Waterloo, Ont.-based Thalmic Labs released its arm band that allows users to interact with computers with a wave or a flick of the wrist for sale on Amazon.com on Monday.

Previously only available as part of a developer’s kit, the Myo armband is moving into its consumer phase alongside a slew of product announcements being made in the mobile device industry at Mobile World Congress. Based on a provided statement by Thalmic Labs CEO Stephen Lake, it sounds like the firm still expects the Myo to be picked up by only the early adopter crowd.

“In addition to the increased exposure through Amazon.com, we look forward to getting our product in the hands of people who are interested in transforming the way we interact with technology,” he says in a press release.


The armband works by detecting the electrical impulses sent to your muscles when you move your arm. It then translates the gestures you’re making with your fingers, hand, or arm into commands to a computer. Thalmic Labs has showcased its technology by using it to fly consumer drones, or for more pedestrian computing tasks such as advancing a PowerPoint presentation.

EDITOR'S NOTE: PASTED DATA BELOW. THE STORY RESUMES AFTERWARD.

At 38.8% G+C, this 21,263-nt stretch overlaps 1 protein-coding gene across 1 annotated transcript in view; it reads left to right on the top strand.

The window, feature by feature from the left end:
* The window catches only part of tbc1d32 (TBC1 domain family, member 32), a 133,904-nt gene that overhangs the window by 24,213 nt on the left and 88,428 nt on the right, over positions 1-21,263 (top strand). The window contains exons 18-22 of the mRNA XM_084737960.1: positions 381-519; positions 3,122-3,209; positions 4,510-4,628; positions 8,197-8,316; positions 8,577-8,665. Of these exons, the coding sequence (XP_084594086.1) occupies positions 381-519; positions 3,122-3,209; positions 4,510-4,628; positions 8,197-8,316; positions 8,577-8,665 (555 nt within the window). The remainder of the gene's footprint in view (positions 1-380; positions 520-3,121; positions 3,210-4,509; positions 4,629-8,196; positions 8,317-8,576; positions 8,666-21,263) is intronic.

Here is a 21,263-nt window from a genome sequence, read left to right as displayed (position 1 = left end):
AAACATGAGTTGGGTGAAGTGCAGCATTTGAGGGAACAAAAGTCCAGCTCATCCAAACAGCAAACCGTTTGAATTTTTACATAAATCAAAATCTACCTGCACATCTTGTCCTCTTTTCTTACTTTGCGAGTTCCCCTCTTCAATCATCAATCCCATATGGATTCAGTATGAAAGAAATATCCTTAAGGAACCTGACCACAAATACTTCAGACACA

Priced at US$199 on Amazon, the black version of the arm band was showing as sold out on Monday but the white model was available to ship the next day. It’s recommended for ages 12 and up.

The Myo currently supports five different distinct gestures. Users can use the applications found in Myo Market Beta to control their computers, or they can map the gestures to custom keyboard commands.

While the Myo is newly available for consumers, it has been used in the B2B marketplace for months. For example, APX Labs integrates the Myo with smart glasses (either Google Glass or Epson Moverio) to create a solution for field workers that use the wearable tech to stay connected while they’re on the job, and still have their hands free. Now that Myo is available on Amazon, it’s possible that you might notice some of your colleagues are also hands free during their next slide presentation, as this wearable gets pulled into the BYOD trend.

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